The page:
Have you ever had near-fatal sticker shock when browsing for low-growing plants at your local big-box store? Grab a spare pair of clean pants and check out this home improvement chain's catalog page for lobelia. Thirty-five bucks for a four-pack!
Now, go to the bathroom and change. We'll wait for you here. Just wash your hands, please.
OK, you're back. Four lobelia plants just isn't enough, and more than six bucks a plant is way too much. Especially when you can easily grow them at home with a surplus to gift to friends and neighbors, or to sell for a reasonable price at your local farmer's market.
Another benefit to growing your own lobelia is knowing that they've been properly cared for since the get-go. While they're not cantankerous, it's important that they never dry out...and we've seen some parched plants at some of these stores. Even if they're revived, they tend to do poorly when they're finally brought home.
But we hope we had you at "six bucks."
Native Range, History, and Medicinal Uses
Lobelia are members of the Lobelioideae sub-family of the larger Campanulaceae (bellflower) clan.
The genus Lobelia was named for the late 16th century Flemish botanist Matthias Lobel, who tended to King James I as his private physician. Plant nerds have classified more than 400 Lobelia species, with about 43 species being native to the United States, Canada, and Hawaii. The Lobelia genus' native roots also include Asia, Africa, and Europe. Cascade lobelia (L. erinus var. pendula) hails from South Africa, most likely the regions closer to the coastline.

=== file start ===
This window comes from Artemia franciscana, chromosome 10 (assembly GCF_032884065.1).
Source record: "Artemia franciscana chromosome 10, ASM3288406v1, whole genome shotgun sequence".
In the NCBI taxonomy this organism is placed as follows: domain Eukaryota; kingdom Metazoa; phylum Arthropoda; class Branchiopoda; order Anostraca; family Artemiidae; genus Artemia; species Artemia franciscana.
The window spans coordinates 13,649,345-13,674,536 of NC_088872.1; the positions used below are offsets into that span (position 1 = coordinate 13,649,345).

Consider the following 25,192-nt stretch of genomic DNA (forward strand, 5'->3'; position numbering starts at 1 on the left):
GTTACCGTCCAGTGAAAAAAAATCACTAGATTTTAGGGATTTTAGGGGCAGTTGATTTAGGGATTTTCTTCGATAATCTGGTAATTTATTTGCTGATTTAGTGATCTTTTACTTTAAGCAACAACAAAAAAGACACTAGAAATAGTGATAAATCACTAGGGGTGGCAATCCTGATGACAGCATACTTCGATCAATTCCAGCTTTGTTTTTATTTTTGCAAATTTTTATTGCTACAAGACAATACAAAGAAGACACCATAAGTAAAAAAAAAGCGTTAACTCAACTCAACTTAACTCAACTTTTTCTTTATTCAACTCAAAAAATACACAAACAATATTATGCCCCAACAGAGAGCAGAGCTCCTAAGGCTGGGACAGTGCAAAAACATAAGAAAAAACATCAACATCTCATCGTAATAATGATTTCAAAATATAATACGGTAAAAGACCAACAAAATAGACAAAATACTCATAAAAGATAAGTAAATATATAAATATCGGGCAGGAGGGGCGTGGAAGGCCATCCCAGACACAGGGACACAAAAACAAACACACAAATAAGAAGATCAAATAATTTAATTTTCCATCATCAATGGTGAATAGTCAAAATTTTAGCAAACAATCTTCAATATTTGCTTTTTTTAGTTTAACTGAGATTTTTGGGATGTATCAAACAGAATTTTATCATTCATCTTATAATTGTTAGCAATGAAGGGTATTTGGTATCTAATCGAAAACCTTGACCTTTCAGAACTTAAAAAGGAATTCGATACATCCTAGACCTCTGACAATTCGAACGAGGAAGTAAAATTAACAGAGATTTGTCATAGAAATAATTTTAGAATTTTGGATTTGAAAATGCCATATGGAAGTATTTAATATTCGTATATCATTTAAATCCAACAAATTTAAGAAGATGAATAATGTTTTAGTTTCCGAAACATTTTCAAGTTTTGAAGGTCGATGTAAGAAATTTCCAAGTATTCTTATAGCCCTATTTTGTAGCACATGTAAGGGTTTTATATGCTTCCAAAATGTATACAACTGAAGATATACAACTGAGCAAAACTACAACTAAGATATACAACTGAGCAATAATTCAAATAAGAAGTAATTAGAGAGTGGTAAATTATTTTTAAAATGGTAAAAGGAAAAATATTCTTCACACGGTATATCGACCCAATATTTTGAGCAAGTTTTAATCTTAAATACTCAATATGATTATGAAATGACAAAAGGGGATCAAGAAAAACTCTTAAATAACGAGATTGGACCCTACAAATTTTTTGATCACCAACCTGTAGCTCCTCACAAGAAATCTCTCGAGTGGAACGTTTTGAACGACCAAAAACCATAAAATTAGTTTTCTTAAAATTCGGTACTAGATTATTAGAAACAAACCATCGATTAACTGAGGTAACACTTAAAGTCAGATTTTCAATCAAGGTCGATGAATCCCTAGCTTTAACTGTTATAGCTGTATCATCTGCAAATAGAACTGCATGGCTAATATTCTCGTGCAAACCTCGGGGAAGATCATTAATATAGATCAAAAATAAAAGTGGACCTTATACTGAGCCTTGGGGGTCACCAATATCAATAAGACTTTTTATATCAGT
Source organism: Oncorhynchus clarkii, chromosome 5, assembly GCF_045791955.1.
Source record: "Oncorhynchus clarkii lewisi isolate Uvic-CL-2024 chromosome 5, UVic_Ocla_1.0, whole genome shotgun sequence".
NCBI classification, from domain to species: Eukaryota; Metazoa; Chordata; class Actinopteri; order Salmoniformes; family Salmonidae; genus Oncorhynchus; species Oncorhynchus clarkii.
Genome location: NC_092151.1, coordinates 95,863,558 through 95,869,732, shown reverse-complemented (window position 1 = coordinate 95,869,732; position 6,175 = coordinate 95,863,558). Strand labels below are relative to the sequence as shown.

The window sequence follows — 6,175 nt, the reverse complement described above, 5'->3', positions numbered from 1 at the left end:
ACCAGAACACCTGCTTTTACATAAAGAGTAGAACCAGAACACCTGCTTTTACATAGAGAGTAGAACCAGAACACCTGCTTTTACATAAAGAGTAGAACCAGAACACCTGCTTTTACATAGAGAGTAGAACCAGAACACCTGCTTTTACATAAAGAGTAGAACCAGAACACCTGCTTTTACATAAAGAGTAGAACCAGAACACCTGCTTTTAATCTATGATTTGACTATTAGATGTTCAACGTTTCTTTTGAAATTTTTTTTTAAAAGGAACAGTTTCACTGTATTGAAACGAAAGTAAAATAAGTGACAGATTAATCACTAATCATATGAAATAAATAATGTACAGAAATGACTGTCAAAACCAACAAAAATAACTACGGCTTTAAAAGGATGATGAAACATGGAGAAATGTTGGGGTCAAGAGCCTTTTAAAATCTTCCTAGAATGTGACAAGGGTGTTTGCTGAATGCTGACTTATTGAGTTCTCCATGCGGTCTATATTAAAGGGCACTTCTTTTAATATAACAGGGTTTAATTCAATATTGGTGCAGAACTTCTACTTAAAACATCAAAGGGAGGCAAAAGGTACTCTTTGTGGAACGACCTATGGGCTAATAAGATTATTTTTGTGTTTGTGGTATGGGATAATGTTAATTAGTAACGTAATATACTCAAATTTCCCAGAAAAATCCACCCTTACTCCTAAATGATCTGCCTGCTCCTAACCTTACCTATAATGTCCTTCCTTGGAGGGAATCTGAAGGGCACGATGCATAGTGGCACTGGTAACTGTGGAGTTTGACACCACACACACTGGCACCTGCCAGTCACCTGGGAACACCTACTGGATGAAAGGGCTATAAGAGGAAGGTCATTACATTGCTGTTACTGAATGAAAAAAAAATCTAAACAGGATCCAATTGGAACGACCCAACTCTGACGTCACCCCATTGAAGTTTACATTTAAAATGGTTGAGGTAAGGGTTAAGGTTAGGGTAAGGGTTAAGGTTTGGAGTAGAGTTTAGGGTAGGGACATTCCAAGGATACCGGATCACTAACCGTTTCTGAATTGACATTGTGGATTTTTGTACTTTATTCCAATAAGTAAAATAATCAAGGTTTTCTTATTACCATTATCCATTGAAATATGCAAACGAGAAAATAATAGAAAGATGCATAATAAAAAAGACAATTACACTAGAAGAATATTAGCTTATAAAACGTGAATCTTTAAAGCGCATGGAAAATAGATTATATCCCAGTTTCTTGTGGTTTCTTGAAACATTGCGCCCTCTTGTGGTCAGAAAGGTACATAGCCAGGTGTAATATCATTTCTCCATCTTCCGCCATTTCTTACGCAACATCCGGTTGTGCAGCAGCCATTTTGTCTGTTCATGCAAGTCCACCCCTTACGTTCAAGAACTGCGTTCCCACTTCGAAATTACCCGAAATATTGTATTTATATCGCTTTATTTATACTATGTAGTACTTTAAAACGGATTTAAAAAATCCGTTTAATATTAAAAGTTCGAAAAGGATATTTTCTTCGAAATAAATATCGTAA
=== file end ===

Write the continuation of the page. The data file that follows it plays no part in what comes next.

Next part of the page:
Lobelia foliage contains the compounds lobelamine and lobeline. These compounds are similar to nicotine and can cause in humans cardiac problems, vomiting, tremors and paralysis if ingested. (Arizona State University)
Most references to medicinal lobelia don't apply to L. erinus subspecies, but just for fun, let's take a look at a North American native, L. inflata. It's commonly (and charmingly) known as Indian tobacco, pukeweed, gag-root, and asthma weed, and at one point Native Americans and early European settlers used it as a tobacco substitute, respiratory aid, and hangover cure.
As a young man, the 19th-century botanist, controversial herbalist, and prankster extraordinaire Samuel Thompson used to persuade boys to eat L. inflata. Hilarity would then ensue as the hapless kids would succumb to projectile vomiting. Thompson is widely credited for the species' medicinal use, though according to A Modern Herbal, New England settlers and Penobscot native culture used lobelia for a wide range of treatments long before he came along, only a few of which might have inspired this scene in the classic film, Stand By Me.
Another type of New World lobelia, L. siphilitica (and perhaps also L. cardinalis), had a reputation as a treatment for syphilis. In the earlier part of this century, researchers studied the plant's foremost medicinal compound lobeline as a potential aid to treating methamphetamine addicts. Gives a whole new meaning to party drug, doesn't it?
We haven't found reliable verification that lobelia species such as those we carry have any medicinal properties, but to be safe, don't smoke it, don't eat it, and don't feed it to neighborhood kids. If you need to ease the jones on your meth or nicotine habit, see your doctor. If you're hungover, well, congratulations! You're part of the Seed Needs Gardening and Social Club!